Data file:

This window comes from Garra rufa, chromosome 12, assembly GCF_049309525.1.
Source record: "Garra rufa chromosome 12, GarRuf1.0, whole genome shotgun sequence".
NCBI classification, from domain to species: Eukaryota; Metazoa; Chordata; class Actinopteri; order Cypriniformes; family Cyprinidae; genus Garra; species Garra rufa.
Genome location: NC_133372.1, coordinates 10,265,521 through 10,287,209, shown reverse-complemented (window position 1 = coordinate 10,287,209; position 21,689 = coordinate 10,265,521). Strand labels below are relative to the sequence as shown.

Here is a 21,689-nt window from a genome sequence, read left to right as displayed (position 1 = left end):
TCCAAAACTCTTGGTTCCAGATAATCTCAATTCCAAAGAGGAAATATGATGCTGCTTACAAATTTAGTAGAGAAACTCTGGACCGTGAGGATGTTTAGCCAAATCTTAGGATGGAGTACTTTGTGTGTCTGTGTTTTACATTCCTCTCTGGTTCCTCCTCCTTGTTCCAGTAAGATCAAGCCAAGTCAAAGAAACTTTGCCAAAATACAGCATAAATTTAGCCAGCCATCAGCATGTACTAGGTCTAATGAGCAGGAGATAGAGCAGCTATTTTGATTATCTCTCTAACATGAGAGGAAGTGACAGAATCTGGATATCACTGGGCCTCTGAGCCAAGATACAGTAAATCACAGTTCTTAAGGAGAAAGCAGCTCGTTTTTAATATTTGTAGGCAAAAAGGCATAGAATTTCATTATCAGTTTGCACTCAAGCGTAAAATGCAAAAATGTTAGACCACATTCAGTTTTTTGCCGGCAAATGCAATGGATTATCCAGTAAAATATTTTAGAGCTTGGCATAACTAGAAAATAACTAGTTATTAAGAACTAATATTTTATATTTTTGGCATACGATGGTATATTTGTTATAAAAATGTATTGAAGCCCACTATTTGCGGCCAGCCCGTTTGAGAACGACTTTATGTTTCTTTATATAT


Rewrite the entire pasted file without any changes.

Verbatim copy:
This window comes from Garra rufa, chromosome 12, assembly GCF_049309525.1.
Source record: "Garra rufa chromosome 12, GarRuf1.0, whole genome shotgun sequence".
NCBI classification, from domain to species: Eukaryota; Metazoa; Chordata; class Actinopteri; order Cypriniformes; family Cyprinidae; genus Garra; species Garra rufa.
Genome location: NC_133372.1, coordinates 10,265,521 through 10,287,209, shown reverse-complemented (window position 1 = coordinate 10,287,209; position 21,689 = coordinate 10,265,521). Strand labels below are relative to the sequence as shown.

Here is a 21,689-nt window from a genome sequence, read left to right as displayed (position 1 = left end):
TCCAAAACTCTTGGTTCCAGATAATCTCAATTCCAAAGAGGAAATATGATGCTGCTTACAAATTTAGTAGAGAAACTCTGGACCGTGAGGATGTTTAGCCAAATCTTAGGATGGAGTACTTTGTGTGTCTGTGTTTTACATTCCTCTCTGGTTCCTCCTCCTTGTTCCAGTAAGATCAAGCCAAGTCAAAGAAACTTTGCCAAAATACAGCATAAATTTAGCCAGCCATCAGCATGTACTAGGTCTAATGAGCAGGAGATAGAGCAGCTATTTTGATTATCTCTCTAACATGAGAGGAAGTGACAGAATCTGGATATCACTGGGCCTCTGAGCCAAGATACAGTAAATCACAGTTCTTAAGGAGAAAGCAGCTCGTTTTTAATATTTGTAGGCAAAAAGGCATAGAATTTCATTATCAGTTTGCACTCAAGCGTAAAATGCAAAAATGTTAGACCACATTCAGTTTTTTGCCGGCAAATGCAATGGATTATCCAGTAAAATATTTTAGAGCTTGGCATAACTAGAAAATAACTAGTTATTAAGAACTAATATTTTATATTTTTGGCATACGATGGTATATTTGTTATAAAAATGTATTGAAGCCCACTATTTGCGGCCAGCCCGTTTGAGAACGACTTTATGTTTCTTTATATAT